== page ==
Once the organisation has started to transform away from a hierarchical Capex company to a cross-functional Opex focus then your Investment Committee will be content to let our change cycle run, as we work with your people to follow our small-team, cross-functional, self-directing, 2-week sprint mantra.
As part of the Discovery stage we'll talk to you about what you'd like to start first, and then we'll use the change cycle to iterate through each.
We believe that there are four different types of transformation activities, each supportive of, and building on, the others.
We recommend progressing all four types of transformation, but they don’t all have to be done at once, or in any particular order. Each will inform the other.
Here are some of the major transformation activities we'll progress with you:
- A shared vision - making sure that the everyone in your company knows what you are aiming for, and why. This includes listening to feedback.
- Decentralised decision making - employees feel secure in their ability to make decisions which increase customer value.
- Tooling - for collaboration, mobility and knowledge sharing.
- Corporate Memory - create a method easily storing and retrieving the reasons why actions were taken and decisions made, and what the decisions were.
- Communication - regular and rich engagement with the workforce, and responses to feedback.
Foster collaboration, fuel productivity and maximise mobility to attract and retain top talent, while mitigating risks that come with providing freedom and space to employees.
Transforming the Customer Experience
- Customer interaction - create a dedicated customer networking team who are constantly alert to discussions about your brand or products on third-party sites or social networks.
- Actionable intelligence - generate predictive insights from your immersive view of your customers.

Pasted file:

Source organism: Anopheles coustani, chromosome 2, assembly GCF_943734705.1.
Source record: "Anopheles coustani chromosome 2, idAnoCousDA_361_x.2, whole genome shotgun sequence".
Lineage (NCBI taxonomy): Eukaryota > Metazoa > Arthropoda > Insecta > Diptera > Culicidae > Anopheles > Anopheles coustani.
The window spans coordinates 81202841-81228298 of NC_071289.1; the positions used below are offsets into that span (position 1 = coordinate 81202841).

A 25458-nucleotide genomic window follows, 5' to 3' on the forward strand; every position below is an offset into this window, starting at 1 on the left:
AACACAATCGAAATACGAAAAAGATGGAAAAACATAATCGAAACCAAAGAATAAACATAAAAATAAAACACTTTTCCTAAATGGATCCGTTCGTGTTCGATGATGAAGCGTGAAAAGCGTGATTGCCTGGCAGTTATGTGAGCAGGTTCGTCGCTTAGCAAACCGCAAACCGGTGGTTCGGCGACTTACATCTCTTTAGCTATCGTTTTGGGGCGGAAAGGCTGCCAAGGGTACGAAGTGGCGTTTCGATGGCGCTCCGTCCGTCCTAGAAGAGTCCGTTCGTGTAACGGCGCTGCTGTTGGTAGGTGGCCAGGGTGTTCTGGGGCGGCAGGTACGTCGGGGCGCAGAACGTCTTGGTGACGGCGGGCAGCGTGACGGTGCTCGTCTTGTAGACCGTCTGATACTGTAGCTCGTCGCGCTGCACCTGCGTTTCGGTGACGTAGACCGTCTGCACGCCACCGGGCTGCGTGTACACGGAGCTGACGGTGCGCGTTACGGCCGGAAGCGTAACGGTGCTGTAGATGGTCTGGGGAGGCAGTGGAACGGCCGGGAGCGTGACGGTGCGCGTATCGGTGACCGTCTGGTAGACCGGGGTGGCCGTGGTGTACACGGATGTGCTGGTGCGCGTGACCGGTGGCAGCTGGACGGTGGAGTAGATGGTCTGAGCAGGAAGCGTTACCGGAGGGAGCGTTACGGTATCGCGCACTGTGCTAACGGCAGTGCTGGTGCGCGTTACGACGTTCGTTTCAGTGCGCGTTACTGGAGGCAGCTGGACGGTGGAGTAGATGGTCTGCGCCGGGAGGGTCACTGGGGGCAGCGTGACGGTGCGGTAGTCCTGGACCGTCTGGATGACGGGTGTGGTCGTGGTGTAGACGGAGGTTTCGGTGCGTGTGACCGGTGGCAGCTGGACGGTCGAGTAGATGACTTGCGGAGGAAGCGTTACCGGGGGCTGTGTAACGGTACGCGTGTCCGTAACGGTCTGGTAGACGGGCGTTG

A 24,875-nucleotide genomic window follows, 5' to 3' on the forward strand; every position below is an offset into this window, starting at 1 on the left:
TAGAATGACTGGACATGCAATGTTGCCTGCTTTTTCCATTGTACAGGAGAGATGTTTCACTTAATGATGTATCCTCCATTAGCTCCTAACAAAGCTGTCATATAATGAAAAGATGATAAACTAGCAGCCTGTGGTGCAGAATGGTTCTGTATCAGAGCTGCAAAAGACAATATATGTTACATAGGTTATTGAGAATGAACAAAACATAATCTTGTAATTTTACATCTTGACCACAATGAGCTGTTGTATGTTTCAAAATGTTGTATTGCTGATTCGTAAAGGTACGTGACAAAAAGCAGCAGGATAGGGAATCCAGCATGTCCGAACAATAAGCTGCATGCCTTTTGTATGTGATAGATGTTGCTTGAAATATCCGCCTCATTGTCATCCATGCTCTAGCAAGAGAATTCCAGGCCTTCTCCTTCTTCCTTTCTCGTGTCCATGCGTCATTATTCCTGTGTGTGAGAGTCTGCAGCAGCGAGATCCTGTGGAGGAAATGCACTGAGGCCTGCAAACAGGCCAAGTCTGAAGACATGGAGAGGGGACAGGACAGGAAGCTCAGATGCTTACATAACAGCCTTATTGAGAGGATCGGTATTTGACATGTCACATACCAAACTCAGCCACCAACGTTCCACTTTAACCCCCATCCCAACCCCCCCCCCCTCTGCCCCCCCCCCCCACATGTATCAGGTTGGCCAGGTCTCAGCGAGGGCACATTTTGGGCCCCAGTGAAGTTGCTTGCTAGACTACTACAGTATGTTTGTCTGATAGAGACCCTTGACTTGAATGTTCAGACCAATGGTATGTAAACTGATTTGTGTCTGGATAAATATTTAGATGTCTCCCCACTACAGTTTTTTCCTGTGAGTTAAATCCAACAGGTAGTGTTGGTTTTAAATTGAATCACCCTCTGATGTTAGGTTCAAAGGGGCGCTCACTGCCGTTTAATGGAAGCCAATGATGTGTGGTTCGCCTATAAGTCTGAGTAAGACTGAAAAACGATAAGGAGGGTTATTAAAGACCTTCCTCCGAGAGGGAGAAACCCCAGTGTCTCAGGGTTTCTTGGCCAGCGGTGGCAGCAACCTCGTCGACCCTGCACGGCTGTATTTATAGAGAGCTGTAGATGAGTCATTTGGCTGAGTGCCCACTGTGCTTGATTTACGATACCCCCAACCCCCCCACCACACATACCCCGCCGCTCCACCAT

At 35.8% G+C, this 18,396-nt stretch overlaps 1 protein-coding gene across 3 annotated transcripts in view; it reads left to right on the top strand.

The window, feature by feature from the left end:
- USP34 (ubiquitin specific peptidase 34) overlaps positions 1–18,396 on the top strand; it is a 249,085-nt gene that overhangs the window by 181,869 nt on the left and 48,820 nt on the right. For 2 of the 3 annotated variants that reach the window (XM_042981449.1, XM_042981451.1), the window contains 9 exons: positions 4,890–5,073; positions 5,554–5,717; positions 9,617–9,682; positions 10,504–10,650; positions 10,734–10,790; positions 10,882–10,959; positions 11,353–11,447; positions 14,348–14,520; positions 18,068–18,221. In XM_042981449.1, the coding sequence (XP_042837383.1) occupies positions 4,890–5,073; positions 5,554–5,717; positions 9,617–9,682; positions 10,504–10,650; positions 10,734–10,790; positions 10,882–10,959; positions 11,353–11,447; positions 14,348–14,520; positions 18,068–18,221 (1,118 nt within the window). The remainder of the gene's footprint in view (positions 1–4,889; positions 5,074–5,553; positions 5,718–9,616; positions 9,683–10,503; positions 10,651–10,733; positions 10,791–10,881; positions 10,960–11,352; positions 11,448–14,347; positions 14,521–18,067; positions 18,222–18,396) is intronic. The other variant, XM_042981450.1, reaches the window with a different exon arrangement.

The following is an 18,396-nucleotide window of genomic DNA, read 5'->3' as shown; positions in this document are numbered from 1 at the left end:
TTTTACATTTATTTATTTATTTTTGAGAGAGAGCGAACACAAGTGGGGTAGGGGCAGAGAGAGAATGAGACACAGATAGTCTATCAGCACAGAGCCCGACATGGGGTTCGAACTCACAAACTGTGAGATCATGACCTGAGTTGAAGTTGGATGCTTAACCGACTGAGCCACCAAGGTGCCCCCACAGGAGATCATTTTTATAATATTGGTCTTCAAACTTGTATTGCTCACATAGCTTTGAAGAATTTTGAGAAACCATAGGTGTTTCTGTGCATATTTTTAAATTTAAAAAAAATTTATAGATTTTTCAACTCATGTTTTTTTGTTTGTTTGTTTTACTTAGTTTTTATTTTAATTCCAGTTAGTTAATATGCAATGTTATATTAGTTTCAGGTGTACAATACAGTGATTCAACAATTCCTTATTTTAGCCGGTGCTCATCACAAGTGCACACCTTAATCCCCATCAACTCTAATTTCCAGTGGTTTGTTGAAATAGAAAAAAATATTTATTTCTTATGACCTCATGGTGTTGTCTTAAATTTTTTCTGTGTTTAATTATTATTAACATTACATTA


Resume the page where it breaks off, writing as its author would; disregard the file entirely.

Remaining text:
- Personalised messaging - draw on your knowledge of what each customer likes to hear and see, and how they like the messages delivered.
- Ease of interaction - revise the company's systems of engagement so that the easiest and most fulfilling company to deal with is yours.
Customers no longer line up meekly at our shop door, impatient to buy what we have to offer. We have to be active where they are active, and try to influence their decision by explaining the value we offer.
Transforming Operational Processes
- Small teams - reorganise staff into cross-functional teams, each team aligned to a Product or Service.
- Funding - transition to Opex funding for the new teams - they are constantly iterating through feature updates, so no need for major Capex initiatives to renew legacy product.
- Analytics - there is so much data available that data scientists can now perform advanced analysi to inform your next steps and to confirm longer-term trends.
- Automation - any transactional and/or repetitive work in a system of record should be automated, so that the headcount efficiency realised can work on realising customer value instead
- On Demand - if you haven't done so already, all systems should be built using Cloud infrastructure.
Time-honoured organisational structures, funding methods and ways-of-working are no longer relevant, so they must be changed.
Transforming Business Models
- Innovation - create a path for ideas to flow up for consideration. Encourage staff to try a better way of working, and allow it to fail without penalty.
- Platform - build platforms rather than just products, so that the commercial eco-system can augment your offering and build on your value, whilst rewarding you.
- Value - adapt your value proposition to follow the market, the consumer, the technology - and stay relevant.
- Re-invent - listen to what your customers want, and give it to them.
- Re-imagine - predict what your customers need, and give it to them.
To keep up with digital-first companies, businesses need to adapt not only their technology but also their existing business models and offerings, finding ways to differentiate with new products and services.
We'd be pleased to talk about how we can help with what's on your mind at present.Drop us a line